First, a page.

The Hedge Fund Law Report

The definitive source of actionable intelligence on hedge fund law and regulation

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By Topic: FINRA Rule 5131

  • From Vol. 4 No.23 (Jul. 8, 2011)

    How Can Hedge Fund Managers Collect the Investor Information Required to Comply with the Prohibition on “Spinning” in FINRA Rule 5131?

    FINRA Rule 5131 seeks to ensure public confidence in the initial public offering (IPO) process by prohibiting allocations by broker-dealers of new issues to accounts (including hedge funds) in which a past, current or prospective investment banking client of the broker-dealer holds a beneficial interest – a practice known as “spinning.”  Rule 5131 imposes direct prohibitions on broker-dealers and indirect obligations on hedge fund managers.  That is, to avoid violations of Rule 5131 when allocating new issues to a hedge fund, broker-dealers need information about investors in the hedge fund.  Specifically, broker-dealers need to know whether any investor in the hedge fund is an executive officer or director of a public company or covered non-public company, or if any investor is materially supported by such an executive officer or director.  (All of these terms are discussed in detail in this article.)  However, such information is typically only available to the hedge fund manager.  Therefore, to comply with Rule 5131, broker-dealers – including prime brokers – will ask hedge fund managers for relevant investor information.  In order to provide broker-dealers with sufficient responses, hedge fund managers will have to collect such information from their existing and new investors.  The primary administrative and compliance issue here is that the information required to comply with Rule 5131 is not information that hedge fund managers typically have collected from investors.  As a result, hedge fund managers and other industry participants have been wondering what the scope of required information is, how to collect it, how frequently and what to do with it.  See “New FINRA IPO Allocation Rule Will Require Hedge Funds That Invest in ‘New Issues’ to Revisit Their Compliance Policies and Procedures and Fund Structures,” The Hedge Fund Law Report, Vol. 4, No. 5 (Feb. 10, 2011).  With the goal of addressing these questions and more generally helping hedge fund managers comply with their obligations under Rule 5131, this article discusses: the mechanics of Rule 5131, including a discussion of the various defined terms in the rule; the relevance of hedge fund size and strategy in the application of Rule 5131; remedies that may be imposed on hedge fund managers for violations of Rule 5131; how hedge fund managers may revise their subscription documents, questionnaires and annual certifications; the viability and advisability of a negative consent process; the extent to which hedge fund managers are required to investigate investor representations regarding corporate affiliations; an investor’s duty to update representations regarding corporate affiliations; how beneficial ownership is measured for Rule 5131 purposes; the categories of relationships between a broker-dealer and a company that may implicate Rule 5131; and how to calculate the beneficial ownership of a fund of funds in an underlying hedge fund where an investor in the fund of funds is a restricted person under Rule 5131.  This article concludes with an analysis of the elements of two sets of questionnaires and annual certifications provided to The Hedge Fund Law Report by two leading law firm hedge fund practice groups.  We provide a step-by-step analysis of what is included in these forms.  The purpose of this analysis is to enable hedge fund managers to draft new questionnaires and certifications or to revise existing questionnaires and certifications to reflect best practices.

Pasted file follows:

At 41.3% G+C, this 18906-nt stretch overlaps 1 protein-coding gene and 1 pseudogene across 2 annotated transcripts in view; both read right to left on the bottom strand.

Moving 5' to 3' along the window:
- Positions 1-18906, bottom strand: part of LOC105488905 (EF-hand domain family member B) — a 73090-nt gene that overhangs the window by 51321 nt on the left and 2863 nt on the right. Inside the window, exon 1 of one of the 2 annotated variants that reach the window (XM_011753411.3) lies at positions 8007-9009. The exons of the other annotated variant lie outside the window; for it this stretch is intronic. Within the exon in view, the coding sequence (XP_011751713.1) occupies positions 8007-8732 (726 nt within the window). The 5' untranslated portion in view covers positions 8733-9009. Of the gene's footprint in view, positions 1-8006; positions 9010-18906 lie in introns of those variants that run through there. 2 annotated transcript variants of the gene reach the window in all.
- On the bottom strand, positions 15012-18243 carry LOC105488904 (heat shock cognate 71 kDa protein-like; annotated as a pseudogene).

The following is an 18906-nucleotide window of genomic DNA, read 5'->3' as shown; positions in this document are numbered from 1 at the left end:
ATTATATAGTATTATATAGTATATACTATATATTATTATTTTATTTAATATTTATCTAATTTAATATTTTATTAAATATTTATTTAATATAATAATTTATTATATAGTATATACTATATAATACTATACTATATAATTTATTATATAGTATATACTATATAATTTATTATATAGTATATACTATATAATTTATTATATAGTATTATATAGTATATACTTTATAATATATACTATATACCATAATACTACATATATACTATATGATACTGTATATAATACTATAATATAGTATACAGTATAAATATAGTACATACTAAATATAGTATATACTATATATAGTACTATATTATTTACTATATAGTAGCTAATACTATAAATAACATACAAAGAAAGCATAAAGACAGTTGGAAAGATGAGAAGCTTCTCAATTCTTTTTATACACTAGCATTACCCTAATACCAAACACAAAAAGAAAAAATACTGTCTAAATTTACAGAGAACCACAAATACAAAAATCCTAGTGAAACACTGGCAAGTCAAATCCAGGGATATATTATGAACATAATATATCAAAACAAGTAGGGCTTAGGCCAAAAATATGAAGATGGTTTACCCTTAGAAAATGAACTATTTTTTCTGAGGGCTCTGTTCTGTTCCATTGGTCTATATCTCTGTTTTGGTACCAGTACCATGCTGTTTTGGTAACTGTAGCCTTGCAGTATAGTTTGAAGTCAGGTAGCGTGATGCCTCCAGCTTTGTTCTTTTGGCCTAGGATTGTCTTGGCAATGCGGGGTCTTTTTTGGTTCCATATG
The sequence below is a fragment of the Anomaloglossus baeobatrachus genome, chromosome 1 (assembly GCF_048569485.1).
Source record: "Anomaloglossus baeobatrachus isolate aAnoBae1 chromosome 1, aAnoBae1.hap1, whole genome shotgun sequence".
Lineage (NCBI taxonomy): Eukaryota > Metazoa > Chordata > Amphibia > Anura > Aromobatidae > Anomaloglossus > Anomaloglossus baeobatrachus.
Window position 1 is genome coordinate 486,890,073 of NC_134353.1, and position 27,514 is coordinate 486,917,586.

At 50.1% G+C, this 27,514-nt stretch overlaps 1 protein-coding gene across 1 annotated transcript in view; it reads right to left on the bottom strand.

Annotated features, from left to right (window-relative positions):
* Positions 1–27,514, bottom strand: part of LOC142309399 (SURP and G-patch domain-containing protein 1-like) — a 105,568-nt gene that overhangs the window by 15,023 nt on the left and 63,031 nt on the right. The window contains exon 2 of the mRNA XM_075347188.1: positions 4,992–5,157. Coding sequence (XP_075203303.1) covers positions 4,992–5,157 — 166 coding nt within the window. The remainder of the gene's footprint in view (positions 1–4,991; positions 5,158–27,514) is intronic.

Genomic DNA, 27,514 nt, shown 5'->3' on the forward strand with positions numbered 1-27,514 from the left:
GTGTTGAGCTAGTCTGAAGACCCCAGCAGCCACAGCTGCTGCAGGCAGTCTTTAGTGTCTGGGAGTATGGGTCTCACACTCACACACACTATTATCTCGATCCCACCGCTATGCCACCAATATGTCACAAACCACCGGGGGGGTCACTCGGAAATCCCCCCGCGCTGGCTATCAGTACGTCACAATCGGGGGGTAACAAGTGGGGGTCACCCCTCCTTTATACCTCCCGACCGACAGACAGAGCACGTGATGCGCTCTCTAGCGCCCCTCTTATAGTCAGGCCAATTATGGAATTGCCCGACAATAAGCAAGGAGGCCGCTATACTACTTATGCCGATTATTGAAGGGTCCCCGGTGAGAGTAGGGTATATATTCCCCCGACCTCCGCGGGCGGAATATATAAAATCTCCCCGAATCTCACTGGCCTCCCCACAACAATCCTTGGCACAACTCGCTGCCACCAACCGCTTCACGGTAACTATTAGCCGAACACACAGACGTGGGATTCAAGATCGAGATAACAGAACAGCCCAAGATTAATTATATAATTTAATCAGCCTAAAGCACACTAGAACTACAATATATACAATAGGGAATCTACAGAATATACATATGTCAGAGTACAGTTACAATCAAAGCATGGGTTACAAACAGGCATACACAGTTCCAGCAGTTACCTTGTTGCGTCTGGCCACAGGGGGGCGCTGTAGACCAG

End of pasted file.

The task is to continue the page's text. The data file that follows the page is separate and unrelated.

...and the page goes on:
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  • From Vol. 4 No.5 (Feb. 10, 2011)

    New FINRA IPO Allocation Rule Will Require Hedge Funds That Invest in “New Issues” to Revisit Their Compliance Policies and Procedures and Fund Structures

    On September 29, 2010, the SEC approved new FINRA Rule 5131, New Issue Allocations and Distributions.  Paragraph (b) of Rule 5131 generally prohibits “spinning” – that is, the practice in which FINRA members (substantially all SEC-registered broker-dealers) allocate new issues to officers and directors of current, and certain past or prospective, investment banking clients.  As FINRA noted in Regulatory Notice 10-60, “[b]ecause such persons are often in a position to hire members on behalf of the companies they serve, allocating new issues to such persons creates the appearance of impropriety and has the potential to divide the loyalty of the agents of the company (i.e., the executive officers and directors) from the principal (i.e., the company) on whose behalf they must act.”  The rule will become effective on May 27, 2011.  For hedge funds that invest in new issues, Rule 5131(b) presents a range of compliance and structuring challenges.  Although the rule directly governs the relationships between broker-dealers and corporate officers and directors, hedge funds often serve as the vehicle through which such corporate officers and directors invest in new issues.  Therefore, the brunt of the compliance burden of Rule 5131(b) will, in many cases, devolve to hedge fund managers.  The purpose of this article is to help hedge fund managers design or recalibrate their compliance programs to accommodate new Rule 5131(b), and to highlight some fund structuring options that may be relevant.  Specifically, this article discusses: the general rule imposed by Rule 5131(b); the specific prohibitions included in Rule 5131(b); the de minimis exception to the prohibitions (which is relevant for hedge funds); and – most importantly – compliance and structuring strategies for hedge fund managers.

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